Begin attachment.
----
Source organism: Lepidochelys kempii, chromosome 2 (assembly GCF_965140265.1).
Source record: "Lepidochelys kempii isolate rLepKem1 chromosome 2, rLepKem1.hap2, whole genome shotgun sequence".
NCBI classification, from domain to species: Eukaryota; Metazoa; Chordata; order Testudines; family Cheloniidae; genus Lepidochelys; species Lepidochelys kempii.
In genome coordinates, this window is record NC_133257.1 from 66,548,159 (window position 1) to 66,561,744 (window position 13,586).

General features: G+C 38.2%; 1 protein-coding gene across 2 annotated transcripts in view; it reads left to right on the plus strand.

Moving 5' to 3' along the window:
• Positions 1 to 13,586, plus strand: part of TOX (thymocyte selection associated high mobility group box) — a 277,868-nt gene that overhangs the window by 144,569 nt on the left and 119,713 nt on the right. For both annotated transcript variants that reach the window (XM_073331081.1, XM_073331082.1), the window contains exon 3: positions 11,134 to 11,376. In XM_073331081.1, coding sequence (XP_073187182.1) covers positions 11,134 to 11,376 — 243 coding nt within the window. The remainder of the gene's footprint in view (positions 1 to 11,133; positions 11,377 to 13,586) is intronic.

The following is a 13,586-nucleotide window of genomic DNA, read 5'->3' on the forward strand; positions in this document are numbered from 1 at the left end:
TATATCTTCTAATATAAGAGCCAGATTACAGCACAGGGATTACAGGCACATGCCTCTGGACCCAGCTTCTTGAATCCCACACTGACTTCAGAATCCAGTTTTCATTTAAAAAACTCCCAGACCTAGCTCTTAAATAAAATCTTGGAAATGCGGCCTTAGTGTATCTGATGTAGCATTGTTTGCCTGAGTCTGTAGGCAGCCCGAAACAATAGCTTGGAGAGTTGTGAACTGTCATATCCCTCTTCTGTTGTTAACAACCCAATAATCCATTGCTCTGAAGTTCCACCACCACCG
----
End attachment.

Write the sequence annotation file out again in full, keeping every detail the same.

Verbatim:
Source organism: Lepidochelys kempii, chromosome 2 (assembly GCF_965140265.1).
Source record: "Lepidochelys kempii isolate rLepKem1 chromosome 2, rLepKem1.hap2, whole genome shotgun sequence".
NCBI classification, from domain to species: Eukaryota; Metazoa; Chordata; order Testudines; family Cheloniidae; genus Lepidochelys; species Lepidochelys kempii.
In genome coordinates, this window is record NC_133257.1 from 66,548,159 (window position 1) to 66,561,744 (window position 13,586).

General features: G+C 38.2%; 1 protein-coding gene across 2 annotated transcripts in view; it reads left to right on the plus strand.

Moving 5' to 3' along the window:
• Positions 1 to 13,586, plus strand: part of TOX (thymocyte selection associated high mobility group box) — a 277,868-nt gene that overhangs the window by 144,569 nt on the left and 119,713 nt on the right. For both annotated transcript variants that reach the window (XM_073331081.1, XM_073331082.1), the window contains exon 3: positions 11,134 to 11,376. In XM_073331081.1, coding sequence (XP_073187182.1) covers positions 11,134 to 11,376 — 243 coding nt within the window. The remainder of the gene's footprint in view (positions 1 to 11,133; positions 11,377 to 13,586) is intronic.

The following is a 13,586-nucleotide window of genomic DNA, read 5'->3' on the forward strand; positions in this document are numbered from 1 at the left end:
TATATCTTCTAATATAAGAGCCAGATTACAGCACAGGGATTACAGGCACATGCCTCTGGACCCAGCTTCTTGAATCCCACACTGACTTCAGAATCCAGTTTTCATTTAAAAAACTCCCAGACCTAGCTCTTAAATAAAATCTTGGAAATGCGGCCTTAGTGTATCTGATGTAGCATTGTTTGCCTGAGTCTGTAGGCAGCCCGAAACAATAGCTTGGAGAGTTGTGAACTGTCATATCCCTCTTCTGTTGTTAACAACCCAATAATCCATTGCTCTGAAGTTCCACCACCACCG